Victory's Vision of the next all-American cruiser
April 5, 2007 "We're not rewriting American history, we're writing its future," reads Victory's website preview of its 2008 Vision cruisers. Perhaps, although the styling seems to blend the front end of a big touring Beemer with the rear of a 1930s gangster-style Cadillac. There's no denying the bike is a bold statement - but will cruiser fans, notorious for their conservative styling tastes, share Victory's enthusiasm? Loz Blain looks at a new and important motorcycle.
Polaris has been building motorcycles under the Victory brand since 1998, making an immediate impression with its Hammer and Vegas cruisers. The concept was elegant and simple: whopping big gorgeous v-twin engines, back tyres fat enough to make the sidestand redundant, and sumptuous American apple-pie designs that look custom straight out of the crate thanks to the consulting wisdom of established custom builders Arlen and Cory Ness.
The Ness influence is obvious in the long and low stance of the Victory range, the curvaceous teardrop tanks and billet headlights. The bikes look magnificent. Surprisingly for a young brand, Victory has very quickly established itself as a worldwide leader in quality, cost of ownership and service. The company outrated its American, Eurpoean and even Japanese competition in the J.D. Power and Associates 2006 Motorcycle Competitive Information Study, which is no small feat.
And so to the Vision; let's get the practicalities out of the way. There will be two models, the Street and Touring, distinguished mainly by the addition of a top box/pillion backrest on the Touring version. A 6 gallon/23 litre tank should provide a reasonable touring range, and comfort looks excellent for all weather conditions with the bike's mammoth front profile, thousand-miles-a-day seats and very relaxed ergonomics. Victory haven't announced the engine displacement yet, but it's hard to see the company backing down from the 100 cubic inches its "Freedom" engine packs to power the rest of the Victory range.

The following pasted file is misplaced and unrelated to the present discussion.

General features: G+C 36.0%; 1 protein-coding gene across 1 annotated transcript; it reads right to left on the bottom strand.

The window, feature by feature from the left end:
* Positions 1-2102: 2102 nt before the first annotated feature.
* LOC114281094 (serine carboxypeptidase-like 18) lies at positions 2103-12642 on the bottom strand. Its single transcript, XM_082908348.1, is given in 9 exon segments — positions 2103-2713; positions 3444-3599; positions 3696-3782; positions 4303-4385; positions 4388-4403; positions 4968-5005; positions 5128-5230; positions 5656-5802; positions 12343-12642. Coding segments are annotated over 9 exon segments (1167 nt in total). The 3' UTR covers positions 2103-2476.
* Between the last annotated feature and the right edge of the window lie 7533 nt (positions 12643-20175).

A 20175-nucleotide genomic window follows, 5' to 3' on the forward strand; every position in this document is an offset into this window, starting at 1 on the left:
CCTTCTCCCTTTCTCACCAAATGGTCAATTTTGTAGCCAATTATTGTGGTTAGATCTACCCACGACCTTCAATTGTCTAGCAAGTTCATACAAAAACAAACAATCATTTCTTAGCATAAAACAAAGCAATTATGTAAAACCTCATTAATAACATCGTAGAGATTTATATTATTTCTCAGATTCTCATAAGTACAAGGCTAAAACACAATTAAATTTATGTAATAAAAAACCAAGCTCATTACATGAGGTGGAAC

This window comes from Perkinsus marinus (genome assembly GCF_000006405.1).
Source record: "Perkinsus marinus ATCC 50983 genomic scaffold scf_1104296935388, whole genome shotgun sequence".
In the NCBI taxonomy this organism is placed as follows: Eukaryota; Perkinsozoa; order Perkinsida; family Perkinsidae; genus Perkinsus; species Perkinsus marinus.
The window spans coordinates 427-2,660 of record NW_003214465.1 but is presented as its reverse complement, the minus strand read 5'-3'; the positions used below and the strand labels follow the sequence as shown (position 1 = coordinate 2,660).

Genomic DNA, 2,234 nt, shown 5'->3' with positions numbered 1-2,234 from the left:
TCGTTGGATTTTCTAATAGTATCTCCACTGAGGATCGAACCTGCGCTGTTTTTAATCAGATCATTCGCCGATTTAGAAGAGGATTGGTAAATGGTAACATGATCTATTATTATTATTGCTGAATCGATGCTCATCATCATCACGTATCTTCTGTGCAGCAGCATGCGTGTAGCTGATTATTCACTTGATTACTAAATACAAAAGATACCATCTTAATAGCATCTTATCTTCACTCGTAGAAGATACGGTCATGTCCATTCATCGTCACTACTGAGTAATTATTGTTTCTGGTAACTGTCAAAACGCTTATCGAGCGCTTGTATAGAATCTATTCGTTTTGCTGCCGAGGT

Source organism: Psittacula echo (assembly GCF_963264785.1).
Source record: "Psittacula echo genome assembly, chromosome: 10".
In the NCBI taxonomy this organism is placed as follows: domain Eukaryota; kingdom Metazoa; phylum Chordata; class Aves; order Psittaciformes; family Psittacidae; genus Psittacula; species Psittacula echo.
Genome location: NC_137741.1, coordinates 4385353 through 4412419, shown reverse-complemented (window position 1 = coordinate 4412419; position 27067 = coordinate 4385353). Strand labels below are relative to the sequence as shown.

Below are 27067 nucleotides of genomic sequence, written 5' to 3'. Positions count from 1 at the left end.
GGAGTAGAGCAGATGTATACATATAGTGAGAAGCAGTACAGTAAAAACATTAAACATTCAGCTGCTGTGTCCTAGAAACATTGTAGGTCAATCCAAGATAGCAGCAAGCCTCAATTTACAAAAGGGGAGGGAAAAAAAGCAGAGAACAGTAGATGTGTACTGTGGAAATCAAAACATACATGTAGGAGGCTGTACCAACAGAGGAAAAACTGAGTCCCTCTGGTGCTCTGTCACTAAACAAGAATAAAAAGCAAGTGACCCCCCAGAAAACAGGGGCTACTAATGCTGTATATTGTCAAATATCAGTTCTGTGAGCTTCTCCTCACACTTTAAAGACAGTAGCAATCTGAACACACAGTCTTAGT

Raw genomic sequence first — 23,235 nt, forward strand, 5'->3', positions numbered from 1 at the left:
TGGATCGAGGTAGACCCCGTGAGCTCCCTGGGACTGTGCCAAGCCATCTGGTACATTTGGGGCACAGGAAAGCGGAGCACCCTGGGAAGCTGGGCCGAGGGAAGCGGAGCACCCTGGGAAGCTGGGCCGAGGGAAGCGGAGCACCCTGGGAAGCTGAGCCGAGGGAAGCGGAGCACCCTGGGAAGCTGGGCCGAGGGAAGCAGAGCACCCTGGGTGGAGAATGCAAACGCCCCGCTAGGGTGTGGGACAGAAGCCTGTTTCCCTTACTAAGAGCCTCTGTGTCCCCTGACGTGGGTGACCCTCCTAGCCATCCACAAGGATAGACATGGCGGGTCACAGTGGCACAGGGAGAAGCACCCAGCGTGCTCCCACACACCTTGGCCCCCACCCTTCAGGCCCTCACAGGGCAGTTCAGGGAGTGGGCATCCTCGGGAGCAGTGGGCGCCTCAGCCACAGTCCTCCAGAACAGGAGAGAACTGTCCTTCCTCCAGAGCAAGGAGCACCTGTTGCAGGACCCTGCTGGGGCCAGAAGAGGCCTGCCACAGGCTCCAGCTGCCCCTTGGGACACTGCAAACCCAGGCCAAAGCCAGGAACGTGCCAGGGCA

For all practical purposes, you'd imagine the Vision delivering the long-range comfort and options of a Gold Wing (less some of the big Honda's prodidgious handling ability) with the presence and attitude of a big American V-Twin - and the styling of... well... That's the issue isn't it?
Cruisers, particularly American cruisers, occupy a strange niche in the motorcycle world. They're quite expensive, but don't offer the performance of sportsbikes, the round-town practicality of standard/nakedbikes, or the sheer mile-munching comfort of the mega-tourers. A cruiser's appeal comes down to two things - its visual and auditory presence, and the "king of the road" feeling you get from riding it. You might call them the classic cars of the motorcycle world, the well-worn styling imbued with decades of meaning and history that makes anyone who steps astride a Softail feel as wild and free as the Marlboro man.
The Vision has some attractive lines; the rear of the Street version in particular has a muscular classic feel to it. The gleaming Freedom engine is stunning to look at from any angle, and it sounds the business. It will doubtless be an eye-catching and attention-grabbing motorcycle wherever it is ridden. Time will tell after its 2008 release whether the buying public are ready to embrace an innovative American cruiser - or whether the Vision's futuristic curves will render it a dated curiosity.